A trip to the zoo or local animal centre is an exciting experience for most children, and it will often be the first time they will have encountered an animal apart from the domestic pet. From the exotic animals such as lions, tigers and elephants, to the traditional farmyard characters, it cannot be disputed that appreciation of their habitats and behaviours are beneficially educational to children. However, fascination and excitement can lead children to become distracted and more impulsive without due regard to the significant dangers that are present at zoos and animal centres. Furthermore, the owners and employees of the premises may not have put in place adequate protection and prevention measures to stop accidents occurring.
Undoubtedly, the animals themselves are potential dangers to children. The case of Pearson v Coleman Brothers  2 KB 359 demonstrated the danger of exotic animals. A seven year old girl was visiting the circus when she left the circus tent in an attempt to find the toilet. The child walked past the lion enclosure and was mauled by the lions. Despite the fact the child entered into an enclosure where she was not allowed, it was held by the court that a child would not recognise that this would have been out of bounds and the prohibited area had not been adequately marked off. Therefore occupiers of zoos and animals centres where exotic animals will be enclosed need to make proper provision for the protection of children.
Whilst obviously dangerous and exotic animals will be safely behind safety screens and in secure enclosures, those animals which are considered placid and tame can still pose a potential danger. Animals can be unpredictable and are incredibly sensitive to their surroundings which unfortunately means, no matter how trusted, all animals have the potential to cause harm. Animals can become distressed by children who may excitably shout, leap about and tap on the glass. This danger is especially prominent for animal centres and petting zoos where supervised animals will be presented to children to handle in order to have an up-close personal encounter. In August 2013, a two year old girl and her mother were mauled by a tapir at Dublin zoo, despite tapir’s being docile creatures and it being a supervised visit into the enclosure.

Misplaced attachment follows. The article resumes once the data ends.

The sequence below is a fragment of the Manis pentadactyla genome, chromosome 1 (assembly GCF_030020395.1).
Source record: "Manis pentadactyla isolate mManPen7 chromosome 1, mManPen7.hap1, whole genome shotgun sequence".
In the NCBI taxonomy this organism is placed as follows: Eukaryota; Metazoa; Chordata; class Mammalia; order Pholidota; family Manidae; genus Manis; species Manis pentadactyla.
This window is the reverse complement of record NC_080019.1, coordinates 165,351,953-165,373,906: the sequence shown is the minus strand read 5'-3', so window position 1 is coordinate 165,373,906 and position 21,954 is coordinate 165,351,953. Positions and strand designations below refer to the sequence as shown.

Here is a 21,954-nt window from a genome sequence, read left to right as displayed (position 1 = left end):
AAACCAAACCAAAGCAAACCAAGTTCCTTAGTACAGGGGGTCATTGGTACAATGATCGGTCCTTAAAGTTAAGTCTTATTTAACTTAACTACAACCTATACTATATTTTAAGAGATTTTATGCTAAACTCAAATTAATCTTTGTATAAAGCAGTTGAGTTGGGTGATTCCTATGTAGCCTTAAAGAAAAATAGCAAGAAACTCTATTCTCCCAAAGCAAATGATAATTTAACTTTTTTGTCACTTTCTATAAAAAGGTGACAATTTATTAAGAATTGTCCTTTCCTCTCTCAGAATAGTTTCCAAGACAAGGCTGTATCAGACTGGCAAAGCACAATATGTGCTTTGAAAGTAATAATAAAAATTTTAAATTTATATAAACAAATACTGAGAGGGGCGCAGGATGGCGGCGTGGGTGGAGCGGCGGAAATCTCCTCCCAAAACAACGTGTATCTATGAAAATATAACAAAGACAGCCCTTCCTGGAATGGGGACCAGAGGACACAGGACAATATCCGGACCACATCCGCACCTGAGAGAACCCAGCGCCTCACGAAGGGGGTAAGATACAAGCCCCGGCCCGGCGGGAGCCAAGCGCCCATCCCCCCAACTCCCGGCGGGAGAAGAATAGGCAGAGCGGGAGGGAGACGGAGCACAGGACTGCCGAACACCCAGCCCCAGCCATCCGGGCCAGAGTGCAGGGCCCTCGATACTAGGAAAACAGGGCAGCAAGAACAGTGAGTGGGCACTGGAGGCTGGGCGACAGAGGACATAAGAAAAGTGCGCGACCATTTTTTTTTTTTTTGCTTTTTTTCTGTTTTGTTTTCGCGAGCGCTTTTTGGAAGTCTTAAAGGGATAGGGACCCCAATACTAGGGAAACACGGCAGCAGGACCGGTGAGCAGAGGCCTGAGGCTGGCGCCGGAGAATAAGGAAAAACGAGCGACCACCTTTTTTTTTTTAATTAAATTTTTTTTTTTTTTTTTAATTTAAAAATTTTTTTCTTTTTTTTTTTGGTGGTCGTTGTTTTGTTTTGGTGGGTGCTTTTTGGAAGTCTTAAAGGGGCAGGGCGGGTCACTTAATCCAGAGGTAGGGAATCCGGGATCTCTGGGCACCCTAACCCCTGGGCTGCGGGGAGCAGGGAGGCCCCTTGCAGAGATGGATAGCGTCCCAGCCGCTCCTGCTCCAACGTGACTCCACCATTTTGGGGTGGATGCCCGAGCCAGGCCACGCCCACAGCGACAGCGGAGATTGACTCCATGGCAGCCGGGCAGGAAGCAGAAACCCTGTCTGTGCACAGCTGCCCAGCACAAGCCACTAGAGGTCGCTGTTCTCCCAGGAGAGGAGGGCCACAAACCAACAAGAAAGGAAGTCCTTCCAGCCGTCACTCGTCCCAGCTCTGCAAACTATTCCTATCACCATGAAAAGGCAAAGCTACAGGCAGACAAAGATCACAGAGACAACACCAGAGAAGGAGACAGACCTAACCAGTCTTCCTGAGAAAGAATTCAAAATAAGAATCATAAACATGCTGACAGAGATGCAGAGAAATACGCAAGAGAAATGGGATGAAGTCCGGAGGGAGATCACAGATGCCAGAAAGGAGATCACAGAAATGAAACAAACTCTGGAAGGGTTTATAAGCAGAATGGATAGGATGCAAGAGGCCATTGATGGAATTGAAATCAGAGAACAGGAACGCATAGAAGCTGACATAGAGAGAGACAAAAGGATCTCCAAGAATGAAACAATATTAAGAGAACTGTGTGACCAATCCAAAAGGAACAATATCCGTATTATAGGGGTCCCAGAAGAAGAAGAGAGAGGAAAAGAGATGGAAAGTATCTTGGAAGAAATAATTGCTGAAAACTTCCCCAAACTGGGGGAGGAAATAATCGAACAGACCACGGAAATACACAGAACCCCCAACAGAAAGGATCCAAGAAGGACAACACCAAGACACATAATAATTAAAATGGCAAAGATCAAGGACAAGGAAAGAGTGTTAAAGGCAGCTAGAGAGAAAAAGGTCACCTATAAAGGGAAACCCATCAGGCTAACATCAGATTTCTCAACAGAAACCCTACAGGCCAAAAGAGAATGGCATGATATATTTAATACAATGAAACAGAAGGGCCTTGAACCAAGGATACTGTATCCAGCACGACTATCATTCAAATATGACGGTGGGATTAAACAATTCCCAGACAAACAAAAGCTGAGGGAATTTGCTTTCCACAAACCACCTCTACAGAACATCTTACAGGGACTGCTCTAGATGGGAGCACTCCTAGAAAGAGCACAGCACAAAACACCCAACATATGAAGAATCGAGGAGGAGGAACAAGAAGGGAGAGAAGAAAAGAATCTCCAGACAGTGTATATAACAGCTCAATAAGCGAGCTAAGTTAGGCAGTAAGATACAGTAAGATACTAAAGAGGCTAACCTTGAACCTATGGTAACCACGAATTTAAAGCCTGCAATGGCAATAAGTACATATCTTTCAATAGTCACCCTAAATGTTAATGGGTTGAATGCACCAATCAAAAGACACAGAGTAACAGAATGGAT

Other dangers can include equipment at the zoos and animal centres as potentially lethal machinery and chemicals may be used in the process of looking after the animals. Such equipment may unintentionally come into the path of the children, and is likely to cause harm if a child is aware of its danger.
Disease is also a major danger for children when visiting zoos and animal centres. The Capitve Animals’ Protection Society have expressed concern about children handling exotic animals and have produced a campaign in order to educate parents and teachers about the dangers of mobile petting zoo businesses. The Society claims that the handling of exotic animals such as reptiles can increase the danger of contracting Salmonella which is passed from reptiles to people and is estimated to cause around 6,000 infections each year in the UK alone. The unfortunate reality of contracting serious diseases was seen in 2009 when 76 children under the age of 10 became ill after they contracted E.coli when visiting Godstone Farm, Surrey, which allowed children to pet the animals. The worst affected children suffered from kidney failure resulting in them needing feeding tubes for liquids, regular dialysis and possibly kidney transplants in the future. In May 2014, 35 victims were awarded damages in compensation which was reported as in excess of £1m.
Zoos are regulated through the Zoo Licensing Act 1981 combined with the Zoo Licensing Act (Amendment) (England and Wales) Regulations 2002 which provides provision for quality accommodation and care for animals plus measures to prevent escapes and conservation activities.